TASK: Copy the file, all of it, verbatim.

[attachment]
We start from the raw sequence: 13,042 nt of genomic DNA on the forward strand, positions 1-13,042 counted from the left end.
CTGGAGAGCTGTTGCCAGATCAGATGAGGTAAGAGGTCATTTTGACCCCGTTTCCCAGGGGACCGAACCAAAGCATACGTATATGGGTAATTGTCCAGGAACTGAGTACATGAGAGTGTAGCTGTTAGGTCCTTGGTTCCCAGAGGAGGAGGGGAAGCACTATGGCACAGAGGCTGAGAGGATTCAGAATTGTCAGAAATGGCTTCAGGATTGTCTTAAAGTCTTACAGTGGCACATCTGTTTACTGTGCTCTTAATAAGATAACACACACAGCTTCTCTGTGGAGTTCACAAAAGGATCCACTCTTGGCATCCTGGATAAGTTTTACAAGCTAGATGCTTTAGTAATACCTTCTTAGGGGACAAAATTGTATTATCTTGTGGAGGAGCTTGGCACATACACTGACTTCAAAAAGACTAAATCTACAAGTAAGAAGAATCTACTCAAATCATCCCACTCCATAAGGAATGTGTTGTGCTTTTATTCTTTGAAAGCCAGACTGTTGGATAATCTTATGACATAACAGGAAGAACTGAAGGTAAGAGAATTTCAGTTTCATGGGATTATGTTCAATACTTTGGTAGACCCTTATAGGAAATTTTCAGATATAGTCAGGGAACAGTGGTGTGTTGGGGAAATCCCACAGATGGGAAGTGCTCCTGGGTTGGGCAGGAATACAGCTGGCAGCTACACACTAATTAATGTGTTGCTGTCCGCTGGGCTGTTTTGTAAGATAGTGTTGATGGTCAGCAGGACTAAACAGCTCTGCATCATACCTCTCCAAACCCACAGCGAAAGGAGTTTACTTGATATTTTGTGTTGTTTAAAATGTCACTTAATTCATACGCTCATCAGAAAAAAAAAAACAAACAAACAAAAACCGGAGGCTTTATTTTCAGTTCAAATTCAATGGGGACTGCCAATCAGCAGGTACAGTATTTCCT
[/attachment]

We start from the raw sequence: 13,042 nt of genomic DNA on the forward strand, positions 1-13,042 counted from the left end.
CTGGAGAGCTGTTGCCAGATCAGATGAGGTAAGAGGTCATTTTGACCCCGTTTCCCAGGGGACCGAACCAAAGCATACGTATATGGGTAATTGTCCAGGAACTGAGTACATGAGAGTGTAGCTGTTAGGTCCTTGGTTCCCAGAGGAGGAGGGGAAGCACTATGGCACAGAGGCTGAGAGGATTCAGAATTGTCAGAAATGGCTTCAGGATTGTCTTAAAGTCTTACAGTGGCACATCTGTTTACTGTGCTCTTAATAAGATAACACACACAGCTTCTCTGTGGAGTTCACAAAAGGATCCACTCTTGGCATCCTGGATAAGTTTTACAAGCTAGATGCTTTAGTAATACCTTCTTAGGGGACAAAATTGTATTATCTTGTGGAGGAGCTTGGCACATACACTGACTTCAAAAAGACTAAATCTACAAGTAAGAAGAATCTACTCAAATCATCCCACTCCATAAGGAATGTGTTGTGCTTTTATTCTTTGAAAGCCAGACTGTTGGATAATCTTATGACATAACAGGAAGAACTGAAGGTAAGAGAATTTCAGTTTCATGGGATTATGTTCAATACTTTGGTAGACCCTTATAGGAAATTTTCAGATATAGTCAGGGAACAGTGGTGTGTTGGGGAAATCCCACAGATGGGAAGTGCTCCTGGGTTGGGCAGGAATACAGCTGGCAGCTACACACTAATTAATGTGTTGCTGTCCGCTGGGCTGTTTTGTAAGATAGTGTTGATGGTCAGCAGGACTAAACAGCTCTGCATCATACCTCTCCAAACCCACAGCGAAAGGAGTTTACTTGATATTTTGTGTTGTTTAAAATGTCACTTAATTCATACGCTCATCAGAAAAAAAAAAACAAACAAACAAAAACCGGAGGCTTTATTTTCAGTTCAAATTCAATGGGGACTGCCAATCAGCAGGTACAGTATTTCCT